SEA Scholar of the Month for August 2018: Cassander Smith
How did you become interested in studying early American literature?
How did I make my way to early American literature? Serendipitously…. I started out in an MFA program with the idea that I would become a great novelist. To fulfill course requirements, in my very first semester of graduate school, I signed up for a class about Zora Neale Hurston. Since I had to take literature courses, I wanted to study black literary history. The course was canceled a few days before classes started, and I was scrambling to find another course. I looked through the catalogue and saw a course with “Captivity Narrative” in the title. I assumed the class would be about Frederick Douglass and other slave narratives. That was the only form of captivity I knew about in early America. Imagine my shock, then, when I got into the class and the professor started throwing out names like Cabeza de Vaca and Mary Rowlandson. And she was so absolutely enthusiastic. I didn’t know what in the world she was talking about, but the passion was contagious. I listened; I learned. A lot. All her enthusiasm seeped right into my bones. Ironically, the first thing I published as a scholar was an essay about Cabeza de Vaca.
Who is your favorite early American writer, or what is your favorite early American text, and why?
My favorite early American texts are Cabeza de Vaca’s captivity narrative and Richard Ligon’s A True and Exact History of Barbados. They are go-to texts for me whenever I want to think through issues of mediation and authorship or answer questions about how/why black Africans matter in the shaping of early American literature. It’s not just about how these two writers represent the black African (and Native) figures that populate their texts; it’s also about how they don’t.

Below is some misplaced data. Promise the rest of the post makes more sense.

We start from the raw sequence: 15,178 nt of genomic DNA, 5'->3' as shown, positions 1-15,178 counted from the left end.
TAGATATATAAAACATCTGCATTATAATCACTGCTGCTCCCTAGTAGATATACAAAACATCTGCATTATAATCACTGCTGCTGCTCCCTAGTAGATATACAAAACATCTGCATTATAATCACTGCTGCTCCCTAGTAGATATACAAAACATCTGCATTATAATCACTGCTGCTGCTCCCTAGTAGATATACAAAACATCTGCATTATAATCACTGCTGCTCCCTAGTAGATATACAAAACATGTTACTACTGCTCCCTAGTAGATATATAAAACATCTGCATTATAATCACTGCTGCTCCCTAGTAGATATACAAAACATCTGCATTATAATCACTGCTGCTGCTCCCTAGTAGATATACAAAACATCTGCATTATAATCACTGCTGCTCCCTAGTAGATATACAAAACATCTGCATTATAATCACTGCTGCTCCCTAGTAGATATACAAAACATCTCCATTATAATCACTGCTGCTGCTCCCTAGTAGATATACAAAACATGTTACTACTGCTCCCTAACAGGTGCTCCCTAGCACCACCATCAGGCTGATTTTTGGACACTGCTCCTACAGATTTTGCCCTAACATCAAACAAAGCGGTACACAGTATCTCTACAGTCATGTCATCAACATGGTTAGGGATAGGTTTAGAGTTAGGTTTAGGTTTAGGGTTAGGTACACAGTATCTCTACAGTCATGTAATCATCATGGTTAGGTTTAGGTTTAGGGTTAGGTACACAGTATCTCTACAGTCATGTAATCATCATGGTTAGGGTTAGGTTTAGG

What are you currently working on?
Currently, I am working my way through my second book, which is about respectability politics in an early black Atlantic. My goal is to historicize respectability politics so that we understand it not as a relatively recent socio-political strategy, but as a centuries-old coping mechanism employed by black African communities that in turn shaped early Atlantic literature and politics, especially emancipation and back-to-Africa movements. I am working on several other projects, including a digital edition of Thomas Gage’s travel narrative, The English-American, which I am co-editing with Kristina Bross. I also am co-editing two essay volumes. One stages a conversation between Black Studies and Early Modern Studies; the other addresses the challenges of teaching about race and ethnicity in the United States during our current political moment. Both volumes are due out at the end of this year.
What is something you are reading right now (EAL related or otherwise) that inspires you, either personally or professionally?
Right now, I am re-reading Wheatley’s volume of poetry and her letters for a chapter in my current book project. She has always been one of my favorite writers, and I am excited to finally have reached a point where I think I have something compelling enough to add to Wheatley studies. When I was ten, I learned who she was and did my first book report on her poetry and then wrote my own (very crude) poems based on her life story. She was inspiration for my creative and intellectual pursuits. One of my greatest joys is introducing students to her poetry and walking them through the story about how she published her first volume against overwhelming odds. Today, we use the phrase ‘black girl magic’ to celebrate the achievements and tenacious spirit of black girls and women. Wheatley is an early American form of ‘black girl magic.’
Is there a scholar in the field who inspires you, and why?
There are so many scholars in the field who inspire me, and they are at every professional rank. I am inspired by their collegiality and generosity. One of the things I love most about SEA is the level of camaraderie among scholars. It is one of the few spaces where a shy, introvert like me can interact with a minimum level of anxiety. Many of those who immediately come to mind as especially collegial have already been named in this forum. I won’t attempt to list names here except for one, Kristina Bross. She was the first person to hip me to the wonders of early American literary studies and, more important, showed me that there was a space in the field for me to develop my interests in black folk in the 16th and 17th centuries.
Cassander L. Smith is Associate Professor of English at the University of Alabama.